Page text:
Friday, October 21, 2016

A few simple graph problems, and their interestingly cute solutions!

Recently, I was solving a few graph problems from here, and I found the questions to be simple yet challenging! By this, I just mean that the questions didn't ask for any advanced knowledge from my side, and yet it was a challenge to come up with simple solutions for them.

There were many questions, for which I too came up with my answers, but they were complex. On the other hand, the given solutions were quite simple, and they had an aesthetic beauty that only an algorithmist can understand. Hence, the cuteness.

I am just providing the questions here in brief, and the underlying thought process that led to those cute solutions. For a detailed study, which you must do, go here.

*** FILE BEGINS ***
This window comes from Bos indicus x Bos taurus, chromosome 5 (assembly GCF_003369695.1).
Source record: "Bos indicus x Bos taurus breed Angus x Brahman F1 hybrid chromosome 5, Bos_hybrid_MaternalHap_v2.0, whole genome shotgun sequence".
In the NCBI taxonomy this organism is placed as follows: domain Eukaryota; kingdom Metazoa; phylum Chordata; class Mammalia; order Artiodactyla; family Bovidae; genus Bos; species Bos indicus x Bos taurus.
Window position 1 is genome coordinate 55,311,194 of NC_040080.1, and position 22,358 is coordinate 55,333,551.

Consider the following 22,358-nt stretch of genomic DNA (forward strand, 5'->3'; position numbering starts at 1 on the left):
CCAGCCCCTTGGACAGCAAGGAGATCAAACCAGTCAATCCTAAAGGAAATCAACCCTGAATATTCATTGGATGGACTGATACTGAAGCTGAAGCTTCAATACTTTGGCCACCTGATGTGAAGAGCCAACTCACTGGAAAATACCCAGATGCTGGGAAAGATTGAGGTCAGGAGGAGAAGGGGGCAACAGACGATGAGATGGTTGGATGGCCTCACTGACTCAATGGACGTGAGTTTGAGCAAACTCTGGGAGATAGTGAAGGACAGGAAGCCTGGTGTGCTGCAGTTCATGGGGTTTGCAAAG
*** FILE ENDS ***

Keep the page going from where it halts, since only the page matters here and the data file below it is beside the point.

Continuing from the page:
1. Design an algorithm that finds all bridges in undirected, connected graph G in O(V · E) time.

    Actually this is the third part of one question. They beautifully and thoroughly made the students think over the solution. The key idea is to think of the BFS tree of the graph.

    First, they asked to prove that all the bridges will be present in the BFS tree of the graph. Then, to examine the running time of checking whether a given edge is a bridge or not. And finally they stated the problem that I mentioned.

    What an amazing way to teach students how to solve problems!

  2. To find an efficient algorithm to find the number of paths in directed acyclic graph G from s to t.

    Topological sorting, and storing the number of paths to all the vertices, using the previous counts to build the next ones!

  3. Suppose you are given a city map with unit distance between each pair of directly connected locations. Design an O(V + E)-time algorithm that finds the number of shortest paths between the source vertex s and the target vertex t.

    Always remember, BFS finds the shortest path to all the vertices in an unweighted graph. And then again, we can store the number of shortest paths to all the vertices, using the previous counts to build the next ones.

    But remember, we are finding the number of shortest paths in an unweighted graph!